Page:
The tax the Division nullified here was for governmental services and protection which taxpayer's personal property was receiving from Bayonne and from New Jersey as of January 1, 1964, when that property was permanently situated in Bayonne. The fact that in the statutory tax scheme the tax is denominated as "for" 1965 and permits the taxpayer to pay it in the latter calendar year does not gainsay the truth of the foregoing assertion. Nor does that fact palliate the escape from tax contribution for the governmental services and protection as of the date referred to if International Nickel Co. were to succeed in voiding this assessment. The taxes paid by the corporation to Bayonne in 1964 do not cover the obligation, as those were for the protection and services it was receiving as of January 1, 1963. Under our statutory scheme no taxpayer pays taxes for more tax years than the number of assessing dates on which he possesses tangible personalty within the borders of the state.

There is no talismanic quality or significance of constitutional dimension in the "tax year" such that absence from the State of personal property all during that year should automatically invalidate an assessment denominated "for" that year but statutorily based upon location in the State of property upon a certain date preceding, but not unduly remote therefrom, and reasonably referable to that year. The tax here contested does, in the language quoted above from Norfolk & Western R. Co. v. Missouri Tax Com., "in

[104 NJSuper Page 56]

practical operation [have] relation to opportunities, benefits, or protection conferred or afforded" by New Jersey and Bayonne.

While assessing practices in most states vary in respect of the relation in time between assessing, or tax dates, and corresponding tax years, the New Jersey statutes have for a long time fixed assessing dates which antedated the commencement of the tax year. Until 1960, as noted above, October 1 of the prior year was designated the assessing date for both real and personal property, R.S. 54:4-1, and the date was moved back in 1960 to January 1 of the prior year for tangible personal property used in business. See above. A reasonable time interval between assessing date and tax year has obvious functional justification. In New Jersey statutory theory, the local assessor examines the property on the assessing date and carries on the work of valuation and assessment from then until January 10 following, when he files his completed list of assessed valuations with the county board of taxation. N.J.S.A. 54:4-35. That body then conducts an administrative review of the assessment lists, and certifies the lists to the local collectors after revising and correcting the assessments contained therein, as may be necessary, on or before May 1. N.J.S.A. 54:4-55. Taxes assessed are payable quarterly during the tax year. N.J.S.A. 54:4-66, and assessments are appealable to the county board on or before August 15. N.J.S.A. 54:3-21. Further appeals to the State Division of Tax Appeals and the Appellate Division of the Superior Court are also provided for.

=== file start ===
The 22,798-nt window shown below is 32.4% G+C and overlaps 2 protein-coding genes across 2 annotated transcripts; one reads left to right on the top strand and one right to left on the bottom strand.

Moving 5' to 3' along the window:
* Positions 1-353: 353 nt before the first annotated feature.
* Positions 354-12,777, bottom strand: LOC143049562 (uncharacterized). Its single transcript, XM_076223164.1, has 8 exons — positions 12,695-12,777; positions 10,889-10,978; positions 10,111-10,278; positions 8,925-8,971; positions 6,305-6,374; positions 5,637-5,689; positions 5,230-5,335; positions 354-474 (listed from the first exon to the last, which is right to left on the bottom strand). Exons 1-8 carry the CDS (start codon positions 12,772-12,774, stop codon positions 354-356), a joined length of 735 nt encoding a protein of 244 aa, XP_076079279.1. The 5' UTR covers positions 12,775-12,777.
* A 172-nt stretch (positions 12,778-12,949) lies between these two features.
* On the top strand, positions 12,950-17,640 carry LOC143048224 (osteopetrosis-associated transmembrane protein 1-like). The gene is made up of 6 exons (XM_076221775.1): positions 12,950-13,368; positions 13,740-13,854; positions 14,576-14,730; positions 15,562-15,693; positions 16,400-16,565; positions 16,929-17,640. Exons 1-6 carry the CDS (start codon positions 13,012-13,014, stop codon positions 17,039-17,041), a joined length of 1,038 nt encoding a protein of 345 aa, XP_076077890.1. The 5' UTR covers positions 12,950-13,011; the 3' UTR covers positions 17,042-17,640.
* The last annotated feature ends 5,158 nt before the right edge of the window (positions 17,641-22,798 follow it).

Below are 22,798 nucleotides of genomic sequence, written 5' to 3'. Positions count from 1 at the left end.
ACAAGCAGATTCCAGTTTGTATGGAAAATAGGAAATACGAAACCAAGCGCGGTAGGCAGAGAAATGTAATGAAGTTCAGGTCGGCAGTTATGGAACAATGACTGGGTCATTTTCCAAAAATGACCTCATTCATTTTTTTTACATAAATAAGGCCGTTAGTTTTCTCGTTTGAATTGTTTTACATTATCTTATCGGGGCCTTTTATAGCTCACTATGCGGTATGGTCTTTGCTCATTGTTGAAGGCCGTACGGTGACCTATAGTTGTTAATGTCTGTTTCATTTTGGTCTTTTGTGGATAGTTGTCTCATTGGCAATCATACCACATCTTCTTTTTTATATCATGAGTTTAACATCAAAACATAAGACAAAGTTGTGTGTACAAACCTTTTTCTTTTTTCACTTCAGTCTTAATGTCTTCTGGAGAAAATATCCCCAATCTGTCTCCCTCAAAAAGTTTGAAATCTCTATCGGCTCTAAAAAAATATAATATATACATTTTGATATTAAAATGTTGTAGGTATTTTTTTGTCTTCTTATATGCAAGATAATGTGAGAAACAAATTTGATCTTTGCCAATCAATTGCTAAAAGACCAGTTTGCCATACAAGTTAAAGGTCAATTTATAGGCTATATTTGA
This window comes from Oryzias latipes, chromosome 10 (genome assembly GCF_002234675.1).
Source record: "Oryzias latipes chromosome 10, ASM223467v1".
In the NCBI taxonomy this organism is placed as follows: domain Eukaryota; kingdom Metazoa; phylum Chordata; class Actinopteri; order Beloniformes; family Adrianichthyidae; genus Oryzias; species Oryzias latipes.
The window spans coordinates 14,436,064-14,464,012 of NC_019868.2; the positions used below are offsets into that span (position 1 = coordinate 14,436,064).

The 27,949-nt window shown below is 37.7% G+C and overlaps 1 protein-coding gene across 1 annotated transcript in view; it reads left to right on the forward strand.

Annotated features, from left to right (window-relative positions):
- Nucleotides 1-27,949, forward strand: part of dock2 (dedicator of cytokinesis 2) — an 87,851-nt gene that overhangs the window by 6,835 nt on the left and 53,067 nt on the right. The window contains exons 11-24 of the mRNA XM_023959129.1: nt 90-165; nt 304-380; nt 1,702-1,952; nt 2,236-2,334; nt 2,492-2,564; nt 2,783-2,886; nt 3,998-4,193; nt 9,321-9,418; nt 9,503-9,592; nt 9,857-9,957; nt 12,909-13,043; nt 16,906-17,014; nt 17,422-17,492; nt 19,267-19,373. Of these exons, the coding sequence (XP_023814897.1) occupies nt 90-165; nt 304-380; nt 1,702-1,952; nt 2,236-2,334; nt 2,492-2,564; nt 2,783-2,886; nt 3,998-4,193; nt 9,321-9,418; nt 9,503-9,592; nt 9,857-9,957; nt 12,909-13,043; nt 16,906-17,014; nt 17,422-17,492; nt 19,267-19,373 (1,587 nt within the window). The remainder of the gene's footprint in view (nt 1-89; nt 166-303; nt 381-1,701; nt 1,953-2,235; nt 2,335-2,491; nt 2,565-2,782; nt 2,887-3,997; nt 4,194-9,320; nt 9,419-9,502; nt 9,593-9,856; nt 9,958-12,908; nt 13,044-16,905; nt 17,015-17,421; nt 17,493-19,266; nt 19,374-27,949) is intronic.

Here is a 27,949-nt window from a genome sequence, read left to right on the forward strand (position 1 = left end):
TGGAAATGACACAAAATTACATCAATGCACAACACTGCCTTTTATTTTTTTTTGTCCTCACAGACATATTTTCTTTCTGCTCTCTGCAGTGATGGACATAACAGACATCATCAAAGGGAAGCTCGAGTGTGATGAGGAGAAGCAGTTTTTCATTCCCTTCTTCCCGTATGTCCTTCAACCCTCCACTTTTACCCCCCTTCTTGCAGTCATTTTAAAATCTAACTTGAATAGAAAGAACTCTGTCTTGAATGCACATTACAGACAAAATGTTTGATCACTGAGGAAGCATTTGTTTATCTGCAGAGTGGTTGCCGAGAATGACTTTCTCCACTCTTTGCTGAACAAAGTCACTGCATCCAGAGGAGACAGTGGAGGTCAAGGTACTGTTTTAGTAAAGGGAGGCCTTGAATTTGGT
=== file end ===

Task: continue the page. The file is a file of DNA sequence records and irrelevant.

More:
Under the recent statutory amendments applicable to tangible personal property used in business, a considerable amount of information must be collated before assessment valuation ratios and tax rates for any tax year can be determined for such property. See, e.g., L. 1963, c. 9; L. 1964, c. 141, and L. 1966, c. 138. Presumably, the time period between assessing date and tax year was extended (by moving the assessing or listing date back to January 1 of the prior

[104 NJSuper Page 57]

year) in order to render the administration of the foregoing revised assessing procedures more convenient and feasible.

In these circumstances, the time spread between assessing date and tax year is not unreasonably great, and respondent does not argue the contrary. We see no reason why, in the light thereof, our statutory scheme should be held vulnerable on due process grounds when applied to exact a tax for personal property permanently present in and receiving governmental services from the municipality and State on and as of January first of a given year merely because the assessment will not be formally entered in the books and the taxpayer not be billed for and required to pay the tax until the following calendar year, pending which he removes the property from the State.

The assessment in question is valid. The judgment of the Division of Tax Appeals is

Reversed.